Don’t Ignore Condensation Between Your Window Panes
Most windows today are comprised of at least two, and sometimes three, panes of glass. The air between the glass panes acts as an insulator, making modern windows far more energy-efficient than the single-pane windows of yesteryear. However, multi-pane windows do develop problems as they age. Condensation may begin appearing between the panes of glass.
Here is a closer look at this problem, what causes it, and how you should handle it.
How Can You Tell if the Condensation Is Between the Panes?
When you spot condensation on your windows, first check to see where it is located. Condensation on the inside of the window usually just indicates that your home air is overly humid. This type of condensation can lead to mold growth, so it’s important to address it by dehumidifying your home, but interior condensation is not a sign of problems with your windows.
If you try to wipe away condensation and it does not disappear, then the condensation is probably between the glass panes.
Why Is Condensation a Problem?
Condensation between the window panes is a concern for two main reasons.
1. Condensation Leads to Mold Growth and Deterioration
You can’t clean up condensation that forms between the windows, and it will take a long time to dissipate due to a lack of airflow. Therefore, moisture in this area often leads to mold growth. Mold, even when partially encapsulated in a window, is bad for your health and can lead to indoor allergy symptoms.
The constant exposure to moisture can also cause you window frame and sash to deteriorate further, leading to loose glass panes and unsightly windows.
2. Condensation Indicates Air Leaks and Inefficiency
When condensation appears between the panes of glass, that means air is leaking in and out from between the glass panes – something that does not happen with tightly sealed, properly functioning windows. Air leaks compromise the efficiency of your windows, leading to increased energy bills. You may also notice a cold, drafty feeling when you walk by the leaky window in the winter.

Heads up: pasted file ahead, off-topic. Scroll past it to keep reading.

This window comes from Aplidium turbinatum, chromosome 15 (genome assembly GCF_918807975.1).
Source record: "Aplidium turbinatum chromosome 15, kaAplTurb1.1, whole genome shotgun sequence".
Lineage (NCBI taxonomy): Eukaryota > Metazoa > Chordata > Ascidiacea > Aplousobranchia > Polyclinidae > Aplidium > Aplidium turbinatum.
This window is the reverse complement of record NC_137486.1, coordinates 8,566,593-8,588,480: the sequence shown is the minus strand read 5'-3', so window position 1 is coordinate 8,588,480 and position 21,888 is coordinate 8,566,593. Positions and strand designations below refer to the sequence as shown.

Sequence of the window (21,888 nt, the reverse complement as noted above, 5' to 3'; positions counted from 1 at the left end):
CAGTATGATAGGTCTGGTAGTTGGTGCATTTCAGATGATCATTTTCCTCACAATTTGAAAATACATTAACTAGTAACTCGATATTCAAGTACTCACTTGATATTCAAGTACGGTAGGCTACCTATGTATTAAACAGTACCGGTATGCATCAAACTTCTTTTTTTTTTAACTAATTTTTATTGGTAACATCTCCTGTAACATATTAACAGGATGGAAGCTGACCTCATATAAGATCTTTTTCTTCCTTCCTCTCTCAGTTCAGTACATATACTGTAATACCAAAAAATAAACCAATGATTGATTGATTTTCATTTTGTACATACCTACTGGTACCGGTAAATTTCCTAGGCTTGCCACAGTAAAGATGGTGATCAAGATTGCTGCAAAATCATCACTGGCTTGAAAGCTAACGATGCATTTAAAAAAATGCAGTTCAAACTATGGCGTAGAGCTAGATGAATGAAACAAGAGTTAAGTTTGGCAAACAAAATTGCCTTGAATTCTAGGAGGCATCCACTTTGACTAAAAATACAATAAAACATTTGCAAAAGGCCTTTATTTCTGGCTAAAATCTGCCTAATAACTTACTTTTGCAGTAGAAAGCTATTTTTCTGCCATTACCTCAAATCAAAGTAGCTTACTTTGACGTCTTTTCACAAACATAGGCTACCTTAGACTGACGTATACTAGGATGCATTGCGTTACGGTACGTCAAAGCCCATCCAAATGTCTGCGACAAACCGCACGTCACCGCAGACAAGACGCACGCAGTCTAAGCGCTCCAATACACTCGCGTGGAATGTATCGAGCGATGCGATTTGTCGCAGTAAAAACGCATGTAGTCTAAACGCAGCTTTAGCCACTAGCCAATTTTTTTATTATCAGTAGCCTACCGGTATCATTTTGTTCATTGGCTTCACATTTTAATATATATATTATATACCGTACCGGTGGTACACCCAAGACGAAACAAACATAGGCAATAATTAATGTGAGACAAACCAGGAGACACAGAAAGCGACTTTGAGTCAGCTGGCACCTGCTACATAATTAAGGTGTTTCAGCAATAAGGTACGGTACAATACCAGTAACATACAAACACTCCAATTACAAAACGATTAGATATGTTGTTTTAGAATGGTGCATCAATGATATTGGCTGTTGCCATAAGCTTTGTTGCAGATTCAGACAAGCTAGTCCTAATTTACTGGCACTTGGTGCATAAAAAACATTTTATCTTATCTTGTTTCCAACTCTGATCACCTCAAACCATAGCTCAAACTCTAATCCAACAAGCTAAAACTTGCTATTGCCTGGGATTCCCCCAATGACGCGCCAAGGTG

Some of the most efficient windows come with argon gas, rather than air, between the panes. These materials are better insulators than air. However, if you have condensation between the panes, that means the argon gas has probably leaked out and your high-efficiency window is not so efficient anymore.
What Should You Do About Window Condensation?
To stop condensation from forming between the panes of glass, you need to address the leak that is allowing air to pass between the window sash and the glass. There are three options for doing so.
1. Have the Leaks Repaired
In rare cases, if the leak is minor and your window is in otherwise good shape, a window repair company may be able to repair the leak by sealing or caulking the damaged portion of the sash.
2. Replace the Glass
If the sash and frame are still in great shape but the glass is cracked or damaged, you may be able to have just the glass portion of the window replaced. However, this is rarely a viable approach because air leaks are usually caused by a problem with the sash, rather than with the glass itself.
3. Replace the Window
Replacing the whole window is usually the best choice when dealing with air leaks and condensation. Make sure you choose a sash material that is less prone to leaks, such as composite. Composite window frames resist rotting and warping, so they stay more tightly sealed to the glass.
If your windows are developing between-pane condensation, do not ignore this problem. The resulting mold and window damage will only get worse over time. Contact Fischer Windows & Door Store to learn about your replacement window options.